As with the main results presented in Fig. 5, the various test cases presented in Table 1 were found to be highly representative of closed-loop simulations directly emulating the conditions of each test case, indicating that F&F was performing very close to the expected level in this MITHIC implementation. The predictive power of these simulations extends to the identification of the two key limitations so far identified for F&F; a sensitivity to the centroid zero-point of the PSF in the image (row 14), and difficulty effectively converging to a non-flat wavefront via direct reference phase map subtraction (row 15). In both cases divergent behaviour was seen to set in within ten iterations after an initial improvement in wavefront quality, and therefore it is important to evaluate the underlying causes and potential solutions; this analysis is presented in Sect. 4.

thumbnail Fig. 5

Comparison of F&F convergence behaviour between MITHIC laboratory data and equivalent simulations (see Table 1, row 1 for details). Left: high-resolution, high-S/N MITHIC focal-plane images (top) andcorresponding residual wavefront error maps (bottom), before and after F&F correction (first and second columns respectively). High-frequency residuals visible in the final wavefront error map are dominated by fitting error enforced by the DM-like filtering of wavefront corrections. Right: plot of estimated image Strehl ratio as a function of closed-loop iteration number, showing close agreement between a single convergence of MITHIC data (red) and an average of ten simulations (blue), with shading denoting the 1σ limit. The two inset images show the N = 0 and N = 25 DTTS-like input focal-plane images provided for F&F for wavefront reconstruction.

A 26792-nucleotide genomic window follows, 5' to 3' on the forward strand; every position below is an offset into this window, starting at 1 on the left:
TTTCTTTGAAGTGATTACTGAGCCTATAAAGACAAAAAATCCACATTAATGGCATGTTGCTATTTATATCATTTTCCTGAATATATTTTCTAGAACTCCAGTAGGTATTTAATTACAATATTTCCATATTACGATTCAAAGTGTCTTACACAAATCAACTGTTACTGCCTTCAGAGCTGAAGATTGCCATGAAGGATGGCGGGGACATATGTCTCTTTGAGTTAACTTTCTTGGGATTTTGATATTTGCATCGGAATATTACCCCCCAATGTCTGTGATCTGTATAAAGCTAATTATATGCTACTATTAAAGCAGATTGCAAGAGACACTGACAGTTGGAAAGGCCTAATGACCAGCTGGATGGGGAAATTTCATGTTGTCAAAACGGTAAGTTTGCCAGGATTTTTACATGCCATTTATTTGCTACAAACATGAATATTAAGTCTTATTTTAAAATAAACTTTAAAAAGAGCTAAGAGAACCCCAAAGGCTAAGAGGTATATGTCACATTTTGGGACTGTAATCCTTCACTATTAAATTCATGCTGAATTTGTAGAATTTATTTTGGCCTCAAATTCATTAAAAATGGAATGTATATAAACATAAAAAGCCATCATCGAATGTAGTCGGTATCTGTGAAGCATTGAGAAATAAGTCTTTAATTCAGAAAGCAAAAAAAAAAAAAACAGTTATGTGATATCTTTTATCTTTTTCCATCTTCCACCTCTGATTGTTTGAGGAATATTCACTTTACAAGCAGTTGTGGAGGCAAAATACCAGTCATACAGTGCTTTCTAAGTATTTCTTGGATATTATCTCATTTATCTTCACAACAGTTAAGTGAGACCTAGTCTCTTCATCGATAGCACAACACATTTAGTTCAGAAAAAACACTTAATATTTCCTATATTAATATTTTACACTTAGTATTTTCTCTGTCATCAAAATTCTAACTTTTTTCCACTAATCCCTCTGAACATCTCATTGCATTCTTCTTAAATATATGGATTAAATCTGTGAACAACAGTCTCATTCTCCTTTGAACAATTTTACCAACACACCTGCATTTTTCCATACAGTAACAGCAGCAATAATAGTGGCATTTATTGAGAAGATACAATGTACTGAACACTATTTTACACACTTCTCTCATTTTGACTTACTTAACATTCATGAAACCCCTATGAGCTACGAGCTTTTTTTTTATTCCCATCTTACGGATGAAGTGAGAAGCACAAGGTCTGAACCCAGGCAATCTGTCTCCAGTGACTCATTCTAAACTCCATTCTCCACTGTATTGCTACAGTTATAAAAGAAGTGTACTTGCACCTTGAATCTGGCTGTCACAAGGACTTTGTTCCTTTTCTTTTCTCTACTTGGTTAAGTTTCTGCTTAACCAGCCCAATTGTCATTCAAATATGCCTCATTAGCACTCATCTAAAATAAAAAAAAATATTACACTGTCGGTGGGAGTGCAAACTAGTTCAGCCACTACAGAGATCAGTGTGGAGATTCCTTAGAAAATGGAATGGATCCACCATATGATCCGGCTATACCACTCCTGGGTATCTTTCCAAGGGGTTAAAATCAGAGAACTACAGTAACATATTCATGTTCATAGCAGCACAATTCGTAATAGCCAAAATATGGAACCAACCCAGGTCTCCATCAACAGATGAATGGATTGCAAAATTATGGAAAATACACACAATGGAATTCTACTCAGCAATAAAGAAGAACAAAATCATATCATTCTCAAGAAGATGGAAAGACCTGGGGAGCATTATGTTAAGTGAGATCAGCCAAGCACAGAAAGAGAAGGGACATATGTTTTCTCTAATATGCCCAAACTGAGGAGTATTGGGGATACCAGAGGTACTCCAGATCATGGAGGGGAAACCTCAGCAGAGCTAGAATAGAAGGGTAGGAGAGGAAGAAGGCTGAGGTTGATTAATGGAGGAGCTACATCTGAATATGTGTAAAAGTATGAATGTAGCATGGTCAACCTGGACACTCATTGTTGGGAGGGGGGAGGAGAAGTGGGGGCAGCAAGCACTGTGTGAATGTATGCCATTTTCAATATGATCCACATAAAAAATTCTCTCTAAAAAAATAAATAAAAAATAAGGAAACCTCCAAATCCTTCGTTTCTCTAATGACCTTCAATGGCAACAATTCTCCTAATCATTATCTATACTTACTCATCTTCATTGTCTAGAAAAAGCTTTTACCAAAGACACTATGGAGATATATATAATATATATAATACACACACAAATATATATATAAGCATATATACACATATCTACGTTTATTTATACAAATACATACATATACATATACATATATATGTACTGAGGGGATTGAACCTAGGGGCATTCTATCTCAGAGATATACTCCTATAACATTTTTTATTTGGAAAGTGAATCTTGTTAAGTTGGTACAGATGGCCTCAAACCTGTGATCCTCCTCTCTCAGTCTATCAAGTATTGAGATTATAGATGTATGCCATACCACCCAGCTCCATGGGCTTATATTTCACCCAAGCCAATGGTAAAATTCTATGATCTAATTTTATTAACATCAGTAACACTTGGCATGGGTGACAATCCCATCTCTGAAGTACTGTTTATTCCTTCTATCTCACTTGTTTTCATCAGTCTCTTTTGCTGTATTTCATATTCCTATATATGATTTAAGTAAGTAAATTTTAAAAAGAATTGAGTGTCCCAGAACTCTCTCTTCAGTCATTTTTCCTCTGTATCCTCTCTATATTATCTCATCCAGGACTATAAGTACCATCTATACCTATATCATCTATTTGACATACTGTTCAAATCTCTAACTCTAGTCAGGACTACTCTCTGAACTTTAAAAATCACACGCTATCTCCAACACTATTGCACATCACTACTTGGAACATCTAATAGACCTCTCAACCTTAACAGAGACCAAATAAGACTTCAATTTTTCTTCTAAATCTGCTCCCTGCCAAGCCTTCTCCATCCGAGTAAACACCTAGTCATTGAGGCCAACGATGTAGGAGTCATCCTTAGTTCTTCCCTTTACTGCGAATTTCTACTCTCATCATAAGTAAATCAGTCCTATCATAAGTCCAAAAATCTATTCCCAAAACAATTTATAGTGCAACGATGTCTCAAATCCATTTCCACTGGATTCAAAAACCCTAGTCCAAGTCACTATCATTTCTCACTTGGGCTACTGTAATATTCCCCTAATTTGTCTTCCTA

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Table 1

Summary of the key parameters of all laboratory F&F convergence tests performed on the MITHIC bench.

3.2 Simulated low-S/N performance of F&F

One of the most important concerns with using the SPHERE DTTS as a focal-plane wavefront sensor is that the low throughput to the DTTS camera results in low S/N images, especially for faint targets. The DTTS control loop is typically operated at a cadence of 1 Hz and is designed to function down to a S/N of approximately ten, and so F&F should also be stable under these conditions. However, any attempt to sense LWE-like wavefronts from focal-plane images will ultimately be limited by the S/N of the first Airy ring, which corresponds to the dominant spatial frequencies present in this type of wavefront. This forms a significantly stronger S/N constraint than that required for simple tip-tilt correction using the PSF core, and will by necessity limit the efficiency of LWE correction at low S/N.